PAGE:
NJEA Raises Red Flag at First Public Hearing on Teacher Evaluation
John Mooney | N.J. Spotlight
Filling the small conference room where the State Board of Education meets in Trenton yesterday, about 40 members of the New Jersey Education Association tried to make their union’s presence felt in the push and pull over the state’s new teacher evaluation system.
The board was in session to take up the administrative regulations that detail how New Jersey's 500-plus school districts will implement the evaluations required by TEACHNJ, the landmark teacher tenure law approved last summer.
It was largely a procedural step known as the “second discussion” before the board formalizes the proposed regulations next month.
It was also the first of two required public hearings on the plans. And it was where the NJEA intended to show that it still wanted its say.
The big issue was how student test scores would be used to judge at least some teachers a sore point not just in New Jersey, but nationwide.
The administration says that student progress on state exams will count as 35 percent of a teacher's rating. That affects the roughly one in five teachers whose students now sit for those exams, essentially language arts and math in grades 4 through 8, but will become more of a concern as additional state tests are introduced.
The balance of the rating would largely be determined by classroom observation.
Student progress on locally based measures would account for 15 percent of the rating for teachers whose subjects are not covered by statewide tests.
Although the NJEA didn't get down to specific percentages, the gist of its argument is that the administration is relying too heavily on student test scores, at least in the initial year of the evaluations.
Yes, this is the same union that last summer helped negotiate the final version of the tenure law. But NJEA leaders said yesterday that they had trusted that the administration would gradually ramp up the reliance on student performance.
"The new law was the result of collaboration and compromise on all sides,” said NJEA president Barbara Keshishian in prepared testimony. "Unfortunately, I can’t make the same statements about the implementation" of the law.
“Rushing into a high-stakes evaluation system would be a disservice to the students and teachers of New Jersey,” Keshishian said. “New Jersey can afford to wait.”
About a dozen of the NJEA’s members joined their president in testifying on a range of issues. How, for example, would teachers be judged who have co-teachers or student teachers in their classes? What about teachers who change courses and grades from one year to the next?
One Hopewell special education teacher, Heidi Olson, said the myriad of uncertainties do not portend well for schools or students.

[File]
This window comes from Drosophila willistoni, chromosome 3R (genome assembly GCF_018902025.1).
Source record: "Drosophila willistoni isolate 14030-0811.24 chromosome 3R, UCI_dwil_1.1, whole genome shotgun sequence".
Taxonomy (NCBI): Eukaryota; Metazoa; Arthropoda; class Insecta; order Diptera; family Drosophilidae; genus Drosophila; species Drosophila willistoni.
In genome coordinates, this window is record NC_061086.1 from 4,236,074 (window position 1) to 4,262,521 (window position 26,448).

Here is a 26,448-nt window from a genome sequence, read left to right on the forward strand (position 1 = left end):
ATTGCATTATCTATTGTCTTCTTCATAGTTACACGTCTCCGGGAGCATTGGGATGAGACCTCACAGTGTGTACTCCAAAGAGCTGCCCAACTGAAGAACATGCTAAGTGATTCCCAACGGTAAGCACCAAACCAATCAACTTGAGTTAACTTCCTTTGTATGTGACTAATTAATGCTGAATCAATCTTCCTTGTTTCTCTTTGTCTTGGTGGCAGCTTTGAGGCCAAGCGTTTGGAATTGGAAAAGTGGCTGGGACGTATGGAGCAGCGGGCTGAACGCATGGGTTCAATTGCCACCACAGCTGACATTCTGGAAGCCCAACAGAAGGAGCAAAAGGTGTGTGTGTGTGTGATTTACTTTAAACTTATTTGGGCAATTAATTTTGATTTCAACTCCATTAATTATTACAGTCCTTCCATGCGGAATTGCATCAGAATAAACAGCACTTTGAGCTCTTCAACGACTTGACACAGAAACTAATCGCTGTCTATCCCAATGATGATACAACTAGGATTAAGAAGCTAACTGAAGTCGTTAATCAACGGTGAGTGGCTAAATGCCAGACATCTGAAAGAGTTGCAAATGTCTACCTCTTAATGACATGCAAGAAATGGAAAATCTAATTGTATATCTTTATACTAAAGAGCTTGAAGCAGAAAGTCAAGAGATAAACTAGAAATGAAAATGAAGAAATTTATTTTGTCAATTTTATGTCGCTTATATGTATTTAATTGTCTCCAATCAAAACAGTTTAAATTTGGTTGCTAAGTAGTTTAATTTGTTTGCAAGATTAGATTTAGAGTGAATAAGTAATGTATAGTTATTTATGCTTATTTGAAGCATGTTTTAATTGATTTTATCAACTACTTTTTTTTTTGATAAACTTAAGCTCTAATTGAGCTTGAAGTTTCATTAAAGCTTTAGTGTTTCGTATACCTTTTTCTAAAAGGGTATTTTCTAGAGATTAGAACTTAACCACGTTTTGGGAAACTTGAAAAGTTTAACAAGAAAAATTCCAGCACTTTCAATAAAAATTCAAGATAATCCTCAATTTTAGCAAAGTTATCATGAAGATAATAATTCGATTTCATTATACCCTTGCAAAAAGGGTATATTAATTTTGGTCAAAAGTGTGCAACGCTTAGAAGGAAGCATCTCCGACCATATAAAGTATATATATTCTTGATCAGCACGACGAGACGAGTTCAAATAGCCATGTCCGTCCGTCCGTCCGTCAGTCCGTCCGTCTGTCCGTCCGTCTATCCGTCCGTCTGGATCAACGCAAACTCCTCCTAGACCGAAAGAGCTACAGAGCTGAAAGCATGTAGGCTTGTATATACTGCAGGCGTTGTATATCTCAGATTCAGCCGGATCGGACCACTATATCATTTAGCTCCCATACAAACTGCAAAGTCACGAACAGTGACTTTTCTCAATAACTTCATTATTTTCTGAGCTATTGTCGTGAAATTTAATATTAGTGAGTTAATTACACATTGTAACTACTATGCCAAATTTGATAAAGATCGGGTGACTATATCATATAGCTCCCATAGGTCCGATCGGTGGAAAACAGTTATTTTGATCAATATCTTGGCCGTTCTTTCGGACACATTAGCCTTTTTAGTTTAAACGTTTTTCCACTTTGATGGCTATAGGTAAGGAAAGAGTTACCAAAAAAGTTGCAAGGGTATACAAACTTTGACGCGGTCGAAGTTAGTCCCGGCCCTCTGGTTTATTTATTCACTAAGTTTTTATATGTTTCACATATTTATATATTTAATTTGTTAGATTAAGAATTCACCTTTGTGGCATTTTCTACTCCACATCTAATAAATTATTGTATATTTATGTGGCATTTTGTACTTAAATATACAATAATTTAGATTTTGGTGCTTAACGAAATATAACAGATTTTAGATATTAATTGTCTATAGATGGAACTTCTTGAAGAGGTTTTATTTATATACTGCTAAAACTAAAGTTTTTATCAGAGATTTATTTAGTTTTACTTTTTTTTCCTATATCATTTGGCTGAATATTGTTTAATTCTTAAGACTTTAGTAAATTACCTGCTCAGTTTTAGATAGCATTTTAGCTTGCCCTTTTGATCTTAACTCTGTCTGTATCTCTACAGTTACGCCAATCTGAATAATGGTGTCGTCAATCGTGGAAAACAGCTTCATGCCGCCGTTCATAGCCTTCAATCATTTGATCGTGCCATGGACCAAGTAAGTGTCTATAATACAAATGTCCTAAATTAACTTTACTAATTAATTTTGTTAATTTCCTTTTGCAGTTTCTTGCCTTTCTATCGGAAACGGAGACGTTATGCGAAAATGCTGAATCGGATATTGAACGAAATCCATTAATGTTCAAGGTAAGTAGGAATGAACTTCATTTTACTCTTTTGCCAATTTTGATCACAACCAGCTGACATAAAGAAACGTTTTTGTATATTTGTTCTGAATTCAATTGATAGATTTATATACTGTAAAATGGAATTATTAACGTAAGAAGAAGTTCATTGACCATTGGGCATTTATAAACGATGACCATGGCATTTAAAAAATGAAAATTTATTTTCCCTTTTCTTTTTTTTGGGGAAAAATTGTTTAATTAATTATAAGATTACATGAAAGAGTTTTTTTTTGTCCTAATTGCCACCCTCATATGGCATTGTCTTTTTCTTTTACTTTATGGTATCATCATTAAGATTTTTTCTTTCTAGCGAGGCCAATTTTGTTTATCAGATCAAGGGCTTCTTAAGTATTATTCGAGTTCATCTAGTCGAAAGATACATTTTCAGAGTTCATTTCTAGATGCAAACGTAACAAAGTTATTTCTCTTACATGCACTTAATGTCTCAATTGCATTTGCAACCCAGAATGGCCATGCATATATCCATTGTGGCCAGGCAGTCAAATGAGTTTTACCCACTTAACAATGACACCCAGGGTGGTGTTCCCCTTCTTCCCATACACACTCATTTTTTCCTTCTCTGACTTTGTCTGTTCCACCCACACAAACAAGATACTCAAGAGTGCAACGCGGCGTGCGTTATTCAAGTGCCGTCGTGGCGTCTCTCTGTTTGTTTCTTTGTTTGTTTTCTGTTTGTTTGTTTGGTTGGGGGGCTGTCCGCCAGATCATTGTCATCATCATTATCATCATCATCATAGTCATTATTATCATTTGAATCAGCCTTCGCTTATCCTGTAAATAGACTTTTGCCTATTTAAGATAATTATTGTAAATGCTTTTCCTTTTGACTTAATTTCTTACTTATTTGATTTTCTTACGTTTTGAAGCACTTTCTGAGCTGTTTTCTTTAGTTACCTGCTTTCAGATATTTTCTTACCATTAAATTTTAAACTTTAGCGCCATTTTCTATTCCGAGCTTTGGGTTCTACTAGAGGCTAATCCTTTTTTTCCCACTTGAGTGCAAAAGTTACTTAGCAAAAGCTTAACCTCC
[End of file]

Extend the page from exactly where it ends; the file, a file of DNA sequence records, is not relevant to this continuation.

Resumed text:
“If this goes through, we’ll have a statewide train wreck,” she testified.
Still, there was little indication that the Christie administration was about to ease off, or that the State Board was about to insist on it.
State Education Commissioner Chris Cerf and his staff did make some amendments that would limit how much state testing could be used for teachers’ ratings, capping it to no more than 35 percent in the first year.
“Any way you interpret the law, we are making sure that [test scores] are not a predominant factor,” said assistant commissioner Peter Shulman, who has become the point man on the effort.
Shulman announced a few other amendments, repeatedly saying he wanted to work with educators and address their concerns.
But while a few board members quizzed Shulman on the plan, the administration appeared to be sticking to its 35 percent.
Shulman said the department was being conservative.
“We’re trying to use what the research says is appropriate and even be on the low end of that,” he said, citing the recent national study known as the Measuring Effective Teaching (MET) Project. It establishes a range that tops out at 50 percent and is a favorite citation for the administration.
For the most part, the board steered clear of the tussle between the union and the administration. Some board members raised a few specific questions about the late timing of the state test scores coming back and the potential impact that will have. But board president Arcelio Aponte said afterward that he didn’t expect a big change in at least the baseline plan to start.
“It will be confusing to keep changing the (percentages),” he said. “I think we set the standard now, and then we can evaluate it over time.”